You hate numbers. I love them.
What were you in college? An English major? A Sociology major?
Or perhaps an Applied Mathematics major?
Yeah right. I’m laughing, too!
As a family-law attorney, you’re great at—and passionate about—what you do. Ditto for me. I’m a numbers nerd. Specifically, I’m a CPA, a Certified Financial Planner™ professional, and a Certified Divorce Financial Analyst® professional.
And with all these extra letters after my name, not only can I help you help your clients; I can also alleviate the stress that invariably accompanies the onslaught of financial and tax documents that your clients dump on your desk.
The devil’s in the details
Most attorneys that I know are quite good when it comes to understanding the big picture of finances that pertains to divorce: There are the assets, such as the house. The bank account. The business. The investments. The retirement accounts.
And there are the debts. Like the mortgage. The car loans. The student loans. And so on.
How do you get this info? From the client’s AFI, of course. It’s the first thing you ask her to complete.
But from that very minute, things get tricky.
There’s a huge difference between “big picture” and “CPA-level details.” The devil lies in the latter.
First off, you truly can’t trust that stressed-out divorcing woman to properly populate the AFI. She doesn’t know where she’ll be living, post-divorce. She likely doesn’t know all of the assets and expenses today, let alone in the future.
So you’re already trying to build a case upon a shaky foundation.
And then there’s the arcane stuff.
Here are some common mistakes I see all the time:
- Annualized income errors. If someone gets paid bi-weekly, you multiply that paycheck by 26 to get the annual income. But if it’s bi-monthly, you multiply by 24. Many people assume they’re the same. They’re not.
- IRA vs. 401(k). They look the same. But they’re not. There are subtle differences between the two which can amount to big differences not only at settlement time, but in the future for your client.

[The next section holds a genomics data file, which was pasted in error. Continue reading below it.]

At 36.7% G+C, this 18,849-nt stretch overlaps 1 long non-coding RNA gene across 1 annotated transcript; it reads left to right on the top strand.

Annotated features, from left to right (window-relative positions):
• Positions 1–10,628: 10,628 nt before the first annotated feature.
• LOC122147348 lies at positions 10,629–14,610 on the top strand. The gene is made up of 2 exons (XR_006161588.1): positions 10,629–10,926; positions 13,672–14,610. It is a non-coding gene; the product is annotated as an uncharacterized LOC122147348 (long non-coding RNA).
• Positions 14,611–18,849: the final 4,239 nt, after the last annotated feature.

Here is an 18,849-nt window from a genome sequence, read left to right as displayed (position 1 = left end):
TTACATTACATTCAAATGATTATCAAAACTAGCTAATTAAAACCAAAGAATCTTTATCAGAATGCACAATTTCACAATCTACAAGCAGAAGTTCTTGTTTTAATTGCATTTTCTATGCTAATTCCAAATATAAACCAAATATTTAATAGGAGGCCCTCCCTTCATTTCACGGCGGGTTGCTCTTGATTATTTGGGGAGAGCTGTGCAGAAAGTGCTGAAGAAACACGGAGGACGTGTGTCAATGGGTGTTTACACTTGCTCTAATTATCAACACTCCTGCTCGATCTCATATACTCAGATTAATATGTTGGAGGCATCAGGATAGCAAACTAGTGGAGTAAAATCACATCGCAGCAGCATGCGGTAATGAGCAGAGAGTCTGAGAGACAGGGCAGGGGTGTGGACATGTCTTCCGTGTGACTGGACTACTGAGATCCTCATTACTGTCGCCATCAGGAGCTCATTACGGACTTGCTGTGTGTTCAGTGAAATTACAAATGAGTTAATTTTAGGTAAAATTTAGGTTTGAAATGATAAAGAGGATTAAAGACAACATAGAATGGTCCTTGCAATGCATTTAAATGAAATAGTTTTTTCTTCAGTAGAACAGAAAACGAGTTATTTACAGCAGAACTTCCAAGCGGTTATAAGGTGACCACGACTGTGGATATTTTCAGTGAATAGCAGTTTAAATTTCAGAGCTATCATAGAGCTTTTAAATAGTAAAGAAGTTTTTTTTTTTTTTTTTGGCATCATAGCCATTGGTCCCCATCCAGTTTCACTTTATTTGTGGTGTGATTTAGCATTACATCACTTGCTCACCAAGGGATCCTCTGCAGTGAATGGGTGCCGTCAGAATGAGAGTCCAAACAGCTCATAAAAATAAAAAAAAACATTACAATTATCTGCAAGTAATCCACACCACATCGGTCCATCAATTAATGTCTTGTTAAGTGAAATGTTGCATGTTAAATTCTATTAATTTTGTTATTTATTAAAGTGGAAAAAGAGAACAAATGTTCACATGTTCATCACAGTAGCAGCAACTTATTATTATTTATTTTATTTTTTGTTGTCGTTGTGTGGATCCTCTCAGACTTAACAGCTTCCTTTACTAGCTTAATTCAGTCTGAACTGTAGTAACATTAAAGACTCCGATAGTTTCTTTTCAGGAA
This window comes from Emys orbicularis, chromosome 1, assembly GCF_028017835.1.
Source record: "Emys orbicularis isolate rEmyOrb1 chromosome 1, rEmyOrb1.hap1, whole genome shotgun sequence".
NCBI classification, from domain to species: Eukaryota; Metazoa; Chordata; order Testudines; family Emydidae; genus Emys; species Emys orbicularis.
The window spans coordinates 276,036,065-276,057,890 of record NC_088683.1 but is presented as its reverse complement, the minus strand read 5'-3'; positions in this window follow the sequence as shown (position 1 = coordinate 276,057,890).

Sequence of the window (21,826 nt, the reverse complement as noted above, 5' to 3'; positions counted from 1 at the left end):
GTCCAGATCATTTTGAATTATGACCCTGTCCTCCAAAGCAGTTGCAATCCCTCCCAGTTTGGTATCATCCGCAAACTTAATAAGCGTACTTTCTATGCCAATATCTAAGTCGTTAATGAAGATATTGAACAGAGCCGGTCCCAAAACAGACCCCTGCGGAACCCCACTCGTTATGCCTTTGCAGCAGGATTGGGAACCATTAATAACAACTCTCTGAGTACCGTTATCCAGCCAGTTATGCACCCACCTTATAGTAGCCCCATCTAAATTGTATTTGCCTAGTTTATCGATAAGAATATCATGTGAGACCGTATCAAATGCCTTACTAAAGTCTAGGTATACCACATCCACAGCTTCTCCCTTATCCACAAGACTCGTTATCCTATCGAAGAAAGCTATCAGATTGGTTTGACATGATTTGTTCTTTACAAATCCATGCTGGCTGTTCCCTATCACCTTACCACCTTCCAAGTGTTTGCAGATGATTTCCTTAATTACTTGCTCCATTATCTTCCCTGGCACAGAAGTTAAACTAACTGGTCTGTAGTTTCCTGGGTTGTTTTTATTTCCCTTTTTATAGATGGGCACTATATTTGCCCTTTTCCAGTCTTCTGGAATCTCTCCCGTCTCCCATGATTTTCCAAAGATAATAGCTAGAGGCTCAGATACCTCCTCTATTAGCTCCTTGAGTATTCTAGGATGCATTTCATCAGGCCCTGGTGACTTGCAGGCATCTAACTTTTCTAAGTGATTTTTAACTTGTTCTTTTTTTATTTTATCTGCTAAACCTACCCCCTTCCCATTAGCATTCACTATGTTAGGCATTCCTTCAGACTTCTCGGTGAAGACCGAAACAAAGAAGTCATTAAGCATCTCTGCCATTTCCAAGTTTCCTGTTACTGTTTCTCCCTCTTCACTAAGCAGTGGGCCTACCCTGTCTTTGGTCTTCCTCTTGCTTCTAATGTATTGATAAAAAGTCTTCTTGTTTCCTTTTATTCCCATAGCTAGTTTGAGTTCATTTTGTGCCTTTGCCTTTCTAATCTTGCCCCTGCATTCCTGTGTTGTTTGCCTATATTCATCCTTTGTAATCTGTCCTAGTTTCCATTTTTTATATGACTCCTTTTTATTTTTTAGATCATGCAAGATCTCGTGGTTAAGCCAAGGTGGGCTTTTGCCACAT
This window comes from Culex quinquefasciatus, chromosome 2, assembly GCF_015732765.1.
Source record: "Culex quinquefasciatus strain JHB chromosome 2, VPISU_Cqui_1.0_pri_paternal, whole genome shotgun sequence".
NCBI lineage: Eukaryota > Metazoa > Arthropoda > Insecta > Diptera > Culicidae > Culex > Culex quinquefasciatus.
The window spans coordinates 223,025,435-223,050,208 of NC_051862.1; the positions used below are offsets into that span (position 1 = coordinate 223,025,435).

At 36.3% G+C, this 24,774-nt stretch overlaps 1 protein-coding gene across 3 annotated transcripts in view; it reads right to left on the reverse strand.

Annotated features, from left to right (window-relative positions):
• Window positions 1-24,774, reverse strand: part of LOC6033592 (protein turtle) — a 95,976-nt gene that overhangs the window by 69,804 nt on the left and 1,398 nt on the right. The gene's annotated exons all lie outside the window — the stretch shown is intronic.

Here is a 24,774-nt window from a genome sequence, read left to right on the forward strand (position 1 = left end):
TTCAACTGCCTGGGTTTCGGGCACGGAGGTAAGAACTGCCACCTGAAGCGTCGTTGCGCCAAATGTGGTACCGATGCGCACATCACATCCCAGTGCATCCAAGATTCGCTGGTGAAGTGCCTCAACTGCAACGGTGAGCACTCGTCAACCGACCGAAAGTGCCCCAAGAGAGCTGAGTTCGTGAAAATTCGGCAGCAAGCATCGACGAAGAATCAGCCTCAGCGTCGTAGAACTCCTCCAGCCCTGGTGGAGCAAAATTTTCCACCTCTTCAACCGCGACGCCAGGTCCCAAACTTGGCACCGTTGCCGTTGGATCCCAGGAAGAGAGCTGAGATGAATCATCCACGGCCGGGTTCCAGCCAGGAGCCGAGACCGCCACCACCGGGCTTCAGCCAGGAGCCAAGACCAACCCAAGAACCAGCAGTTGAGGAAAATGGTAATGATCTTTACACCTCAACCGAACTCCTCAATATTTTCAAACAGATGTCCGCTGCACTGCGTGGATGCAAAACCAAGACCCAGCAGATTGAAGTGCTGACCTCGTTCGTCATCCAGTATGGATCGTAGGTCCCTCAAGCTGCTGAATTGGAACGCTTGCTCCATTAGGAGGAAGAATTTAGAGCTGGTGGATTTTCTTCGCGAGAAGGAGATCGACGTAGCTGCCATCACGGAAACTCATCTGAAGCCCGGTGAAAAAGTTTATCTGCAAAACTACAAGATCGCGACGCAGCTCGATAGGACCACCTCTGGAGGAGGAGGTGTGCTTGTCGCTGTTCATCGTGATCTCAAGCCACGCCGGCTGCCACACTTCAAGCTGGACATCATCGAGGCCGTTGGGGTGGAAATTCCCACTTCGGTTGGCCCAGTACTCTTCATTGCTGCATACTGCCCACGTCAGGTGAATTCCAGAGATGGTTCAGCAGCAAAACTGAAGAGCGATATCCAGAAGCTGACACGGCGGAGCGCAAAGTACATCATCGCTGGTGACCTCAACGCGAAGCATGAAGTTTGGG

- Non-vanilla investments. You can look up a stock price online. But what about interest in an oil-and-gas partnership? What about stock options? What about a rental property or private REIT? They’re not publicly traded, so how do you valuate—let alone split—them?
- SERP. That stands for “Supplemental Executive Retirement Plan.” Guess what? If the husband’s statement for that arrives by email vs postal mail, there’s a good chance that the wife never even sees it.
- Constructive trusts. These are structured to prevent insider trading for heavily-vested executives. But when those executives divorce, the valuation and tax implications get really complex. Don’t go there on your own.
Plain and simple
All this stuff is complicated, I can’t sugar-coat it. But I can make it easier for you. That’s my job.
It’s a ton of work on my end, but I can crunch all of these numbers, and run sophisticated projections in my esoteric software, and print it all out on a single page that shows you all the values of all the stuff, and a proposed equitable split based thereon. Voilà. You’ve got what you need.
Let me help you help your clients.
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